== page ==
Venture capital (VC) is an industry dedicated to building the future, and recent data shows that it is blazing a trail when it comes to the representation of women in a traditionally male-dominated field.
VC has always stood out as a subsection of the alternative assets space, but one aspect that is beginning to draw particular attention is the fact that more and more women are successfully launching funds. In 2022 alone, more than 150 woman-led VC firms were founded. In this article, we explore what is driving the acceleration of female representation in the space and the lessons other fields can learn to improve gender diversity.
The empowerment and seniority of women in venture capital has progressed rapidly in recent years and outstrips female representation in other asset classes. According to the 2022 State of Gender Compensation in Venture report published by First Republic Bank, 43% of staff in director and principal roles at VC firms in 2022 were female. This represents a dramatic increase over a two-year period; the report put this figure at 27% in 2020. The increasing representation of women in VC also stands in contrast to the broader alternative investment industry, with Preqin’s 2022 Women in Alternative Assets report stating that 20.9% of staff at these levels were female.
Smaller and younger firms tend to have the highest proportion of women in the most senior roles, with 31% of firms with AUM of less than US$100 million having women as managing partners. This is likely due to the increasing numbers of female-owned VC funds. Preqin data shows an almost 400% increase in female-owned funds holding a first close in the 10 years to 2022, jumping from 32 in 2013 to 155 in 2022. A 2022 article, also from Preqin, noted that the shutdown of roadshows and in-person meetings during the pandemic put female founders on the same platform as their male counterparts.
This new wave of female-led VC firms is targeting opportunities that more mainstream VCs may overlook and actively backing female-founded and female-focused businesses, completing the circle of venture capital supporting women from the ground up. From dedicated funds like the Female Founders Fund (FFF), which are backed by names like Goldman Sachs and Melinda Gates, to firms like BBG Ventures whose primarily female-founded portfolio includes 58% non-white founders.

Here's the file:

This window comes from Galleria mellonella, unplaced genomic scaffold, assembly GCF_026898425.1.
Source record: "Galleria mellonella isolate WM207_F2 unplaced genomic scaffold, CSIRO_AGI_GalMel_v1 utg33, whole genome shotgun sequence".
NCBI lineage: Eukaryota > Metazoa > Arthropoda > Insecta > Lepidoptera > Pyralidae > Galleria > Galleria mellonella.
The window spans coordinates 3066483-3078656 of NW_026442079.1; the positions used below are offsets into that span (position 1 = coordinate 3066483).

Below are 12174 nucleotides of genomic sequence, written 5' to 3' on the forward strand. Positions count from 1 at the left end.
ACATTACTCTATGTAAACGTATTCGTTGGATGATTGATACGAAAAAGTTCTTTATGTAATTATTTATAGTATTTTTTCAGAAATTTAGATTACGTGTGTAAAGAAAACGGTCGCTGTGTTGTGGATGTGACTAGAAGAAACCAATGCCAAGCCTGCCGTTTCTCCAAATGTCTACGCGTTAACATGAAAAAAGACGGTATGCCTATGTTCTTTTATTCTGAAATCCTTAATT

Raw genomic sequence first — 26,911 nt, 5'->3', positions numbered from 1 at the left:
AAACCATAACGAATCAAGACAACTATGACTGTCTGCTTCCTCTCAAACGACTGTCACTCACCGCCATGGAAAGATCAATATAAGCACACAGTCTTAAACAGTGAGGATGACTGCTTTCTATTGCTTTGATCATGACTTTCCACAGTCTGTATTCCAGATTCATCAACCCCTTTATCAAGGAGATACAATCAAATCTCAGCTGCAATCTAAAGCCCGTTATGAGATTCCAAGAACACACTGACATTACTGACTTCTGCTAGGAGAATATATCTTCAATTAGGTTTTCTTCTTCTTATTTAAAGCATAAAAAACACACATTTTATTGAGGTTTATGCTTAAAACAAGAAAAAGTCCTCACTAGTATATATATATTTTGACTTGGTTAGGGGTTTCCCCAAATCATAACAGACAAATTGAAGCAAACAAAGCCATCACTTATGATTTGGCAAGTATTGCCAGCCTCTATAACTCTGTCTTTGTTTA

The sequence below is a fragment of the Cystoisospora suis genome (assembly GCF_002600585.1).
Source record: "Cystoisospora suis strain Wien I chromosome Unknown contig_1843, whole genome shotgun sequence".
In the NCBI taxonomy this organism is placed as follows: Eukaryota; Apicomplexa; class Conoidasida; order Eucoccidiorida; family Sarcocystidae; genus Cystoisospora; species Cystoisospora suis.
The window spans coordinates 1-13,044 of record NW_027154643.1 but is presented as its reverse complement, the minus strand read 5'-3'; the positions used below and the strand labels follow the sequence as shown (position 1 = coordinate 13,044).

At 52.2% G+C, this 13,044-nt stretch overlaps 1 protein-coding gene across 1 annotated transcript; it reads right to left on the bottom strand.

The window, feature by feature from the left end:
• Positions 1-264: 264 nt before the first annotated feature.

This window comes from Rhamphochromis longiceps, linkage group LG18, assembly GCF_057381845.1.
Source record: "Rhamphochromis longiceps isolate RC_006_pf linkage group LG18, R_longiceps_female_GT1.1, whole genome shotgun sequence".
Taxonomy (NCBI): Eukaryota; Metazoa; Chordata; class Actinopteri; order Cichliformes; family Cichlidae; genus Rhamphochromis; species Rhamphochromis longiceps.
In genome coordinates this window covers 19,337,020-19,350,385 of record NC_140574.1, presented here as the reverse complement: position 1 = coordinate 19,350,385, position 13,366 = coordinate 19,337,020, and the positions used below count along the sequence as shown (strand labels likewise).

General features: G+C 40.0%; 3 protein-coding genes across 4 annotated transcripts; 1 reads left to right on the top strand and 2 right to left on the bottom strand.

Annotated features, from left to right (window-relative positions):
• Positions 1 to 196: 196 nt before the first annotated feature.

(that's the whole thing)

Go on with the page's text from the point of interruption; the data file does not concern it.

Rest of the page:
Learning from the best
The VC industry is also becoming more aware that diversity of thought in management teams and boardrooms is proven to be beneficial for returns. As a 2020 study from the Wall Street Journal concludes, “Diverse and inclusive cultures are providing companies with a competitive edge over their peers.”
The impact across businesses is clear: socially diverse groups are more innovative and productive, consistently delivering better financial returns. This is borne out in the data on VC funds, according to Preqin. Female-owned VC funds with vintages between 2010-2019 delivered a median net IRR of 23.5% to LPs, slightly higher than non-women-owned funds (23.2%), and also had a significantly lower standard deviation of returns of 20.4% compared with 31.5% for non-women-owned funds.
Institutional investors are conscious of the performance benefits that diversity brings, and increasingly willing to back diverse investment teams. McKinsey’s State of Diversity in Private Markets: 2022 noted that LPs are increasingly channelling their capital to diverse asset managers. When surveyed, investment professionals at insurance funds, pension funds and endowments said they would provide 2.6 times more capital to a diverse team than to a comparable non-diverse team. The same report highlights that women are increasingly founding their own firms, building diversity into the DNA of next generation private markets firms.
As an industry that is willing to embrace change, VC offers female founders the opportunity to start diverse and stay diverse. Established male-led venture capital firms are also being proactive, with more than 50% of firms having policies and programmes in place to promote diversity in their recruitment and career development programmes, according to the State of Gender Compensation in Venture 2022 report.
Other service providers within the VC industry are also taking steps to support female-founded asset managers, aiding them through some of the challenges that come with shattering private equity’s glass ceiling. IQ-EQ’s Launchpad programme, for example, was set up to address the prevailing gender imbalance in asset management, working with female founders to help them navigate the industry and achieve success. Since its launch in late 2021, the programme has already supported 12 female-led funds.